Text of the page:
John the Revelator: Chicago to London Town
The Devil's Tunes
Eddie 'Son' House was one of the pillars of the Delta Blues in the thirties, rediscovered in Rochester, New York in 1963 and performed for a little over a decade before retiring. House was of the most compelling blues performers with his raspy, intense vocals and highly percussive, slide guitar. A British label has now compiled a double CD release of House performing and being interviewed. A good portion of this was previously unissued.
The first CD, "Chicago … The Sixties," is from a radio broadcast hosted by Studs Terkel mixed with performances of such House numbers as "Death Letter Blues," "Levee Camp Moan," "I Shall Not Moved," "Preachin' the Blues," Louise McGhee," "Empire Express" and "Grinnin' in Your Face," interspersed with lengthy interview segments with some themes that might be familiar to some from House's monologues in concerts.
The other CD, "London … The Seventies," is taken from performances at London's Club 100 that was issued on English Liberty and reissued an out-of-print EMI country blues reissue. I believe some of the performances may be previously unissued and on the first rendition of "Between Midnight and Day," Alan Wilson is heard on harmonica while Delta Dave backs House on "How To Treat a Man." Besides his monologues, other songs heard here include "Levee Camp Blues," "Death Letter Blues," "John the Revelator," and "Grinnin' in Your Face."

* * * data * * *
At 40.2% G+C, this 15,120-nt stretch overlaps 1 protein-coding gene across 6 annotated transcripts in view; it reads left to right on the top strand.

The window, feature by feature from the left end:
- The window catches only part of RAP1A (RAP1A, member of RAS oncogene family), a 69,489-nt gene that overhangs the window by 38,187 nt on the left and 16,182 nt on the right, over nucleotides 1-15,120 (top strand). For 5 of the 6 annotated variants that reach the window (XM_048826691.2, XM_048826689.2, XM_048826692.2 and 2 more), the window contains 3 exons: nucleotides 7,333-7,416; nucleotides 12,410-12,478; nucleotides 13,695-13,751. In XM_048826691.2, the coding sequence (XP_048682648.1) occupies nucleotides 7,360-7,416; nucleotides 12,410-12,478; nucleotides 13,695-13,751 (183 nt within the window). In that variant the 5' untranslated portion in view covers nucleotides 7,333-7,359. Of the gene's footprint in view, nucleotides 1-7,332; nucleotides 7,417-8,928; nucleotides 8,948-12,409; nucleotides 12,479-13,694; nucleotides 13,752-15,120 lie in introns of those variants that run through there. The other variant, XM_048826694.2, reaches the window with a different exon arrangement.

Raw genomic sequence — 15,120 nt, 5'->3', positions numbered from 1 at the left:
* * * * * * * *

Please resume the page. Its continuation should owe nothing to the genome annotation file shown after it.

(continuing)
House may not have been as accomplished a musician as he was when he recorded for Paramount in the early 1930s and the Library of Congress in the early 1940s, but the sheer forcefulness of his performances in which nothing is held back is simply riveting. When House performed, it was like you were looking into his soul. That is how powerful and mesmerizing he was and why those who have other reissues of House from this time will still want this document of one of the true blues icons.
I purchased this recording. Here is Son House with Buddy Guy on second guitar.